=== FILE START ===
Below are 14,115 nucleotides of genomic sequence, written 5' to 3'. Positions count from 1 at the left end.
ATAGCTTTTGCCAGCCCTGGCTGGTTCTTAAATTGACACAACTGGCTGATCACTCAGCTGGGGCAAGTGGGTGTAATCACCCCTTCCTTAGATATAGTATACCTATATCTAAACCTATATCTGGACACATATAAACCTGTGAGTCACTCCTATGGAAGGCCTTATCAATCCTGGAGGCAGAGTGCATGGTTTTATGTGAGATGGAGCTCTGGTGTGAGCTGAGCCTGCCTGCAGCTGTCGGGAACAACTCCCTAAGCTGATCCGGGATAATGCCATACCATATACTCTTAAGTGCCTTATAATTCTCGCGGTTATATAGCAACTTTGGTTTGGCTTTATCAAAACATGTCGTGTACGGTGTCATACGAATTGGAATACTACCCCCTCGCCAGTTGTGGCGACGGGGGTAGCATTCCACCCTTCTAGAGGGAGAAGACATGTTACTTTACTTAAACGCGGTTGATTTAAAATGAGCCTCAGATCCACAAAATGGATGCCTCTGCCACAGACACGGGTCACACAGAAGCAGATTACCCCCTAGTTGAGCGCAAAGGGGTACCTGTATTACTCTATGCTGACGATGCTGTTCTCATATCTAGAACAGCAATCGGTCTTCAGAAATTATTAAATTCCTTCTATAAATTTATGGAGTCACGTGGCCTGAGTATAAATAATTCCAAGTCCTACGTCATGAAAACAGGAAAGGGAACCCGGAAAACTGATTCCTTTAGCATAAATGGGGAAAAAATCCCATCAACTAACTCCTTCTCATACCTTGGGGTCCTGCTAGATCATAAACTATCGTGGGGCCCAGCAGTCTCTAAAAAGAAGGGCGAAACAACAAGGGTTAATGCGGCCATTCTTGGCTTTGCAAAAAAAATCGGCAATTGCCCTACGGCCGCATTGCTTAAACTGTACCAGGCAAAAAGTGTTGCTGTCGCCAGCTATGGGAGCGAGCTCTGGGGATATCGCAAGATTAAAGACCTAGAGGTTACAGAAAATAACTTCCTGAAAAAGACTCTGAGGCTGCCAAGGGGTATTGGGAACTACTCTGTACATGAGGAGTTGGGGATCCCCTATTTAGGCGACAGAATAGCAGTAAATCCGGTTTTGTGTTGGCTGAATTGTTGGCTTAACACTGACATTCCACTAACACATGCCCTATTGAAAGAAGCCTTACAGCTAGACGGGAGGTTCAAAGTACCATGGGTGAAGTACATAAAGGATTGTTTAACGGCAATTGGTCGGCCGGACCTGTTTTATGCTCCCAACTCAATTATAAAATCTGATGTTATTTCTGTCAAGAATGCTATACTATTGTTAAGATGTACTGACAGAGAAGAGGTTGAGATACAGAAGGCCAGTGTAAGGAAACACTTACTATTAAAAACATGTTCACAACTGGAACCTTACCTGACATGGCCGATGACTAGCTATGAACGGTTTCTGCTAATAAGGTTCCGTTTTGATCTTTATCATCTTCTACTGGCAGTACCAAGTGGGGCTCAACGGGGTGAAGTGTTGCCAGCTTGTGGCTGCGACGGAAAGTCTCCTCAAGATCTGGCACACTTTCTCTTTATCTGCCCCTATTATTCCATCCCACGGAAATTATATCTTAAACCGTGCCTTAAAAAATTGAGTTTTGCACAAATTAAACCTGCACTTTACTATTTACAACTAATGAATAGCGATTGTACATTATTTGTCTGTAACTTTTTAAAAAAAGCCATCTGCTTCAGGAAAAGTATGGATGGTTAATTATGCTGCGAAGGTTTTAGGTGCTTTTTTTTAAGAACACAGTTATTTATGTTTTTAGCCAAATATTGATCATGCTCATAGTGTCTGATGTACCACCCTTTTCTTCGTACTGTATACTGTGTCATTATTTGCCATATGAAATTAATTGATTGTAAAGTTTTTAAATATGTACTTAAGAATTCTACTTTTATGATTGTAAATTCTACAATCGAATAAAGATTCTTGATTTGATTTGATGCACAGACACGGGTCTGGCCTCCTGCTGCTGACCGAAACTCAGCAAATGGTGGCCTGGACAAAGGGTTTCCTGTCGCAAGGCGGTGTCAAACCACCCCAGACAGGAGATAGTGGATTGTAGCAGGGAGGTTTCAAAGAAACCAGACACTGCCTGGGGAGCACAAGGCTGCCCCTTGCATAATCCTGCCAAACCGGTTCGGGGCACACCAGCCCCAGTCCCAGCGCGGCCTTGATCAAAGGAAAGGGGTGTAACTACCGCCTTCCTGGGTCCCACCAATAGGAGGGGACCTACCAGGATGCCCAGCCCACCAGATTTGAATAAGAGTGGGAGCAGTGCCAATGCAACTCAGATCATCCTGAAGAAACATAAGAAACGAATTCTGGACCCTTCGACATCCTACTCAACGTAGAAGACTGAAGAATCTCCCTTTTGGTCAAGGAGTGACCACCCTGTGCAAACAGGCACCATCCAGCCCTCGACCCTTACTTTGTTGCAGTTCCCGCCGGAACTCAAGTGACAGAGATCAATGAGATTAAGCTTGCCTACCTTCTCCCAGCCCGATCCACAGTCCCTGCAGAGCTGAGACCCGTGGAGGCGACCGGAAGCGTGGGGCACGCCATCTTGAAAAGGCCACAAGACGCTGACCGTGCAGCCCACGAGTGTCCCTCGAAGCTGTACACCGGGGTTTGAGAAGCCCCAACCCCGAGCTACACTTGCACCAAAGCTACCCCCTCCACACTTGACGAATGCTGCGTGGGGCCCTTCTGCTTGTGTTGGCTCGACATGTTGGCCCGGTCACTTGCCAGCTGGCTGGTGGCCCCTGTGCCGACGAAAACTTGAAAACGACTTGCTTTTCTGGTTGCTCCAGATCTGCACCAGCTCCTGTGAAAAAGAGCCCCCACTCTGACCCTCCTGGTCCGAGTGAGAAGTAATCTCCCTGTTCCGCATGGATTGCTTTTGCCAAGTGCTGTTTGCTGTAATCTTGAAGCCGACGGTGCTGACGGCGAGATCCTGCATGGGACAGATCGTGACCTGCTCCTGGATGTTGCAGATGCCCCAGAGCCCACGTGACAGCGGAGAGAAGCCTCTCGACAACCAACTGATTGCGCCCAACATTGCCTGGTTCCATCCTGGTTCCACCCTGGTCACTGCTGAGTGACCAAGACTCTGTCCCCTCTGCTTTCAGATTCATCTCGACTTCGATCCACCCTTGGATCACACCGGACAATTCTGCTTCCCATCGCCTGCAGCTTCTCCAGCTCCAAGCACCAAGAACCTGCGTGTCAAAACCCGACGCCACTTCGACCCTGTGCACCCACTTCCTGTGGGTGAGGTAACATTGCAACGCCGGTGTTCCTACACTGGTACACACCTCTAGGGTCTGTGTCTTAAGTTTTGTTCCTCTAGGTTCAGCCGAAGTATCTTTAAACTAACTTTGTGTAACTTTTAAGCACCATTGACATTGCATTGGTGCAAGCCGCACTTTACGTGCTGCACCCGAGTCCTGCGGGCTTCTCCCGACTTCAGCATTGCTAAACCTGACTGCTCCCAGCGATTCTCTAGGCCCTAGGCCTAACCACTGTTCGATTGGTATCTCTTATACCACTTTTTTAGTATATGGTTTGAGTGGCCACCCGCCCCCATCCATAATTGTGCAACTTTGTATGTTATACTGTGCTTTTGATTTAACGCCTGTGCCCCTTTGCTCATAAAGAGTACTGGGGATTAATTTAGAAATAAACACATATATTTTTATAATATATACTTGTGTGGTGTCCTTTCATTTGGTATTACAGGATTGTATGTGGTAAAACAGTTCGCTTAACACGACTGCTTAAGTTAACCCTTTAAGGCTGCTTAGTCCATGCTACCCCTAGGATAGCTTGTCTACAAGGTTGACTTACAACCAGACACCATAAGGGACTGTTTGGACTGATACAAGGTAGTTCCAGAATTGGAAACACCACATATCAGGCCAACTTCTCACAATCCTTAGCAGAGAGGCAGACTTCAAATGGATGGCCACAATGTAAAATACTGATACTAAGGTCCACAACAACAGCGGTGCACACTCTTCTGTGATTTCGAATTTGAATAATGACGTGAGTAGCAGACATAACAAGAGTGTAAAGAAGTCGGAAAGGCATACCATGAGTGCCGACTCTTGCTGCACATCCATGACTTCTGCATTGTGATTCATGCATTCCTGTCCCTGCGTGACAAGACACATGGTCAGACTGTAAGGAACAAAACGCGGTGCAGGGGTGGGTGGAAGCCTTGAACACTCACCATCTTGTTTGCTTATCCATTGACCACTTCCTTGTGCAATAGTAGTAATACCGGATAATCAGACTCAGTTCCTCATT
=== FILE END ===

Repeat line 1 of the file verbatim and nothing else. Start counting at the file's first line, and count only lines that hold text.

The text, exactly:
Below are 14,115 nucleotides of genomic sequence, written 5' to 3'. Positions count from 1 at the left end.